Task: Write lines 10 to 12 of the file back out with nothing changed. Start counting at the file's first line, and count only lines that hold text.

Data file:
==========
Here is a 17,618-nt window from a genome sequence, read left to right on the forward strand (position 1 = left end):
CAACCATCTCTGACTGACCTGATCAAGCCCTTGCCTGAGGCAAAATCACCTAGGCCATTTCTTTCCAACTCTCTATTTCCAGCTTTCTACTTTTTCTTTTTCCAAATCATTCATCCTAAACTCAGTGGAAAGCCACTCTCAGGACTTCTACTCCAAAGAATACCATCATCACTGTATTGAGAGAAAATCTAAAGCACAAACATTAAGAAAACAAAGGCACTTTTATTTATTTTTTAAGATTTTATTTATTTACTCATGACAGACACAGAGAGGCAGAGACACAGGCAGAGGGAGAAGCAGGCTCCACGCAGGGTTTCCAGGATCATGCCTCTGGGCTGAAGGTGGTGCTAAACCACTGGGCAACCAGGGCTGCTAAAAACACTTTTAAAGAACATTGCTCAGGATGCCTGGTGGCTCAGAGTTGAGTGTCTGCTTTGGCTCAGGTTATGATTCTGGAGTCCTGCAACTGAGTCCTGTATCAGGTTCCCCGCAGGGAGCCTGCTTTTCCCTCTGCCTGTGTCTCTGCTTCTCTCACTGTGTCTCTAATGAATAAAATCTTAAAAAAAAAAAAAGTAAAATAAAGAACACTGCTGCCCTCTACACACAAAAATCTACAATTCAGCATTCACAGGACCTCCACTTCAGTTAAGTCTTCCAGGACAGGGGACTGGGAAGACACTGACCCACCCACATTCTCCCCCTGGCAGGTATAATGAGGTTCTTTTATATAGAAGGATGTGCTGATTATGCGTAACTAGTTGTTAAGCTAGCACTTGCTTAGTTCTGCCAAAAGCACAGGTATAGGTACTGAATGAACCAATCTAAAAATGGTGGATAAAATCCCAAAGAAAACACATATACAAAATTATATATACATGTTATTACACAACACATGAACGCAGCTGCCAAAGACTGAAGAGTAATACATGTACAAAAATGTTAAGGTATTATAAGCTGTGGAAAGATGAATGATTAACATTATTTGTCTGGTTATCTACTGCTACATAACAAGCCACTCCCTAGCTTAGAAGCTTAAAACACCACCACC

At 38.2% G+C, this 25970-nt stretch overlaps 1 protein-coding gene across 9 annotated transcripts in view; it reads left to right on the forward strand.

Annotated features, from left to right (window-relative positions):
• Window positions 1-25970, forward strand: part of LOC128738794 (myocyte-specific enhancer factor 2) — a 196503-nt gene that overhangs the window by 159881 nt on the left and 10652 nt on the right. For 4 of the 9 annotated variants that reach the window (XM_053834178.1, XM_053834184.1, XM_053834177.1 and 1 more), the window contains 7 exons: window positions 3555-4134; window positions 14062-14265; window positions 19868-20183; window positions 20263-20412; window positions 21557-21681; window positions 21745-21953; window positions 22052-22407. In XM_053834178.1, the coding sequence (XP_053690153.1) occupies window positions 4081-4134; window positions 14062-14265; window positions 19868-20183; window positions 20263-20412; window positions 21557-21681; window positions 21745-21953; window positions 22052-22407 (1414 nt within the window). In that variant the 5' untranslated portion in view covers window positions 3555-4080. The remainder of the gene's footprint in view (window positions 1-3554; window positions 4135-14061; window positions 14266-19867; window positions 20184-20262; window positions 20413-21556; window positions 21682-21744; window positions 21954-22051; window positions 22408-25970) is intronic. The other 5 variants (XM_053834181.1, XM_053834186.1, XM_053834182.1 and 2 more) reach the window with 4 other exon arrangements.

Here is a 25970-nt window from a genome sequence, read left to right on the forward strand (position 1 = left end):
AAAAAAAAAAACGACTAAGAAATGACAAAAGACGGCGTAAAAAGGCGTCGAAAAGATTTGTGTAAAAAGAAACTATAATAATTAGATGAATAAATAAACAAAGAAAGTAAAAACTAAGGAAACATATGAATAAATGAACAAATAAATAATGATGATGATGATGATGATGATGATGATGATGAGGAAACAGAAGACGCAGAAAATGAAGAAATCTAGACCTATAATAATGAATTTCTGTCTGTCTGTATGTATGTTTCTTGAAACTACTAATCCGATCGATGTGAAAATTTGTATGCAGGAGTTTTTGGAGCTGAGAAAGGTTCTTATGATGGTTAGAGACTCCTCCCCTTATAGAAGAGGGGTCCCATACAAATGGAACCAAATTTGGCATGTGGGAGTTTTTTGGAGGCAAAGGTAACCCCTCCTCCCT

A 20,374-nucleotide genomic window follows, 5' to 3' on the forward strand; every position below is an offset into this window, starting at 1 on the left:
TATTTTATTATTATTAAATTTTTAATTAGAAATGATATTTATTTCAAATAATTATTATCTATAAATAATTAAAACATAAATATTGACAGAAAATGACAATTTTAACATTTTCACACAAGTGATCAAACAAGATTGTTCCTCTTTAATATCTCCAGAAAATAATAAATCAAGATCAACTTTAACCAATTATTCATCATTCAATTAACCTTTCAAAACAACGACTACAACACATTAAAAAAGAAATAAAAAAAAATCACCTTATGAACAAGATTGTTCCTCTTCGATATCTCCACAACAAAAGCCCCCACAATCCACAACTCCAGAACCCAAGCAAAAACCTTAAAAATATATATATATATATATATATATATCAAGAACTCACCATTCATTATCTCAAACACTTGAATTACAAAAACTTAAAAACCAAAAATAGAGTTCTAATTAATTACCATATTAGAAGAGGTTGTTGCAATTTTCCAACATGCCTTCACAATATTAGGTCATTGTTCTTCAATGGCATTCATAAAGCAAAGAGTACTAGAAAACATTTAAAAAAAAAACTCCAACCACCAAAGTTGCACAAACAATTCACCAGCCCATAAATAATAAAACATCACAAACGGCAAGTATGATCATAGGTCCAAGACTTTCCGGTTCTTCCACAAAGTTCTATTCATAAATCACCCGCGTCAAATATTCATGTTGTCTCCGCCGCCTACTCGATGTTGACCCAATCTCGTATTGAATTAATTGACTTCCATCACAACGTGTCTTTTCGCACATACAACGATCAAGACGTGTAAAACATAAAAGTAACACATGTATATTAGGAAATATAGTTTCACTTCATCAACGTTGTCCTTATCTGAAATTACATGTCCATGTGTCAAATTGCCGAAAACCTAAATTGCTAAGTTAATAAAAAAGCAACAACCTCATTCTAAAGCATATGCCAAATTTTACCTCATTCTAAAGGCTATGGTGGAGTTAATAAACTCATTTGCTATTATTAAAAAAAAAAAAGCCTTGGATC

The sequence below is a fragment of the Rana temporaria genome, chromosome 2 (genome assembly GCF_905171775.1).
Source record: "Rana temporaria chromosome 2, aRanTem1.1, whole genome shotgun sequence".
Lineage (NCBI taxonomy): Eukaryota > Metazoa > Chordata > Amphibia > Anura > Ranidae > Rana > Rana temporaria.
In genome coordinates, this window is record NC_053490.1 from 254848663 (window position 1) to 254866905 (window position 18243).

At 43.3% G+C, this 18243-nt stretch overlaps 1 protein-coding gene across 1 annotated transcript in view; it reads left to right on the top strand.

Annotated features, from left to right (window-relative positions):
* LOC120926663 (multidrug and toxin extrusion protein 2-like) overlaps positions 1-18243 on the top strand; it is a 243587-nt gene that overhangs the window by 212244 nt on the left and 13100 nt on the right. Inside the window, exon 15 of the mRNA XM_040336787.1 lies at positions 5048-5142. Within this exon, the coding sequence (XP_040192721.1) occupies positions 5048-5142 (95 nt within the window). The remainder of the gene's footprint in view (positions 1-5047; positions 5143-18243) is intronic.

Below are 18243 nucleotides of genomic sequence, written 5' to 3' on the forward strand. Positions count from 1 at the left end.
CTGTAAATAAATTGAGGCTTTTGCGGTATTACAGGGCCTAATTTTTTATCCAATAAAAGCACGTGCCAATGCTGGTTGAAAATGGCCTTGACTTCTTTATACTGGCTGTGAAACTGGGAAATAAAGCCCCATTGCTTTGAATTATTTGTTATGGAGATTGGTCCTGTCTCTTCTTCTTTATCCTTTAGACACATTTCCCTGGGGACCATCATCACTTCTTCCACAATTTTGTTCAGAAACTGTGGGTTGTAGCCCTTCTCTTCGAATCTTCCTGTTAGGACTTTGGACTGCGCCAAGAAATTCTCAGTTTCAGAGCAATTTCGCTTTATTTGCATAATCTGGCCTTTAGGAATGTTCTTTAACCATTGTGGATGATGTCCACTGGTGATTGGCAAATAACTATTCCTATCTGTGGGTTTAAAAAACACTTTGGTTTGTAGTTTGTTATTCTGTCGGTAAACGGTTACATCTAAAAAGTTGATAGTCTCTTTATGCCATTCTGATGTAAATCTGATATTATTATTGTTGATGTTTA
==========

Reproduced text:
The sequence below is a fragment of the Rana temporaria genome, chromosome 2 (genome assembly GCF_905171775.1).
Source record: "Rana temporaria chromosome 2, aRanTem1.1, whole genome shotgun sequence".
Lineage (NCBI taxonomy): Eukaryota > Metazoa > Chordata > Amphibia > Anura > Ranidae > Rana > Rana temporaria.